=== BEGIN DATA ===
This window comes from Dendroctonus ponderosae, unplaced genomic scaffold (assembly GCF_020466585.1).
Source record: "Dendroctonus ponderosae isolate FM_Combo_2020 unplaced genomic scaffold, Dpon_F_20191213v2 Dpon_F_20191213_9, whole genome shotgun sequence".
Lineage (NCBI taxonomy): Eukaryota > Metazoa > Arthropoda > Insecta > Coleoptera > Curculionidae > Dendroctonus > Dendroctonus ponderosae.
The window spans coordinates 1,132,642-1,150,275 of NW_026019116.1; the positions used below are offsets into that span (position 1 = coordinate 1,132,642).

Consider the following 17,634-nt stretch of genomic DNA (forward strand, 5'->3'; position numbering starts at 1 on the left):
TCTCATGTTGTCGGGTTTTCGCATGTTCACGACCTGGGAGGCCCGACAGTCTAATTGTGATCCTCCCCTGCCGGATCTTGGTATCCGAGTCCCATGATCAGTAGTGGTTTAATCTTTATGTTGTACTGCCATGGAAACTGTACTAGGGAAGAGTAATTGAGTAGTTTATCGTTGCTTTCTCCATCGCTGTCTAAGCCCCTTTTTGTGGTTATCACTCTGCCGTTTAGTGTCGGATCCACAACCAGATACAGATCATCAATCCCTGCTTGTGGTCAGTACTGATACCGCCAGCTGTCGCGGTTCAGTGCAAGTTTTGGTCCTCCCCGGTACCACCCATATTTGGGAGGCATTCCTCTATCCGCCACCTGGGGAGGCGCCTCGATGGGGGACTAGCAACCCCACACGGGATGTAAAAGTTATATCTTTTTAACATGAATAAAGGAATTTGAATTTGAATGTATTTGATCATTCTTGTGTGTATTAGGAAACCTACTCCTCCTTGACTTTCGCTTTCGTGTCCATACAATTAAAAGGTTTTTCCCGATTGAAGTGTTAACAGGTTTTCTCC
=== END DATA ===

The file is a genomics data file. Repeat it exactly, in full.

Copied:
This window comes from Dendroctonus ponderosae, unplaced genomic scaffold (assembly GCF_020466585.1).
Source record: "Dendroctonus ponderosae isolate FM_Combo_2020 unplaced genomic scaffold, Dpon_F_20191213v2 Dpon_F_20191213_9, whole genome shotgun sequence".
Lineage (NCBI taxonomy): Eukaryota > Metazoa > Arthropoda > Insecta > Coleoptera > Curculionidae > Dendroctonus > Dendroctonus ponderosae.
The window spans coordinates 1,132,642-1,150,275 of NW_026019116.1; the positions used below are offsets into that span (position 1 = coordinate 1,132,642).

Consider the following 17,634-nt stretch of genomic DNA (forward strand, 5'->3'; position numbering starts at 1 on the left):
TCTCATGTTGTCGGGTTTTCGCATGTTCACGACCTGGGAGGCCCGACAGTCTAATTGTGATCCTCCCCTGCCGGATCTTGGTATCCGAGTCCCATGATCAGTAGTGGTTTAATCTTTATGTTGTACTGCCATGGAAACTGTACTAGGGAAGAGTAATTGAGTAGTTTATCGTTGCTTTCTCCATCGCTGTCTAAGCCCCTTTTTGTGGTTATCACTCTGCCGTTTAGTGTCGGATCCACAACCAGATACAGATCATCAATCCCTGCTTGTGGTCAGTACTGATACCGCCAGCTGTCGCGGTTCAGTGCAAGTTTTGGTCCTCCCCGGTACCACCCATATTTGGGAGGCATTCCTCTATCCGCCACCTGGGGAGGCGCCTCGATGGGGGACTAGCAACCCCACACGGGATGTAAAAGTTATATCTTTTTAACATGAATAAAGGAATTTGAATTTGAATGTATTTGATCATTCTTGTGTGTATTAGGAAACCTACTCCTCCTTGACTTTCGCTTTCGTGTCCATACAATTAAAAGGTTTTTCCCGATTGAAGTGTTAACAGGTTTTCTCC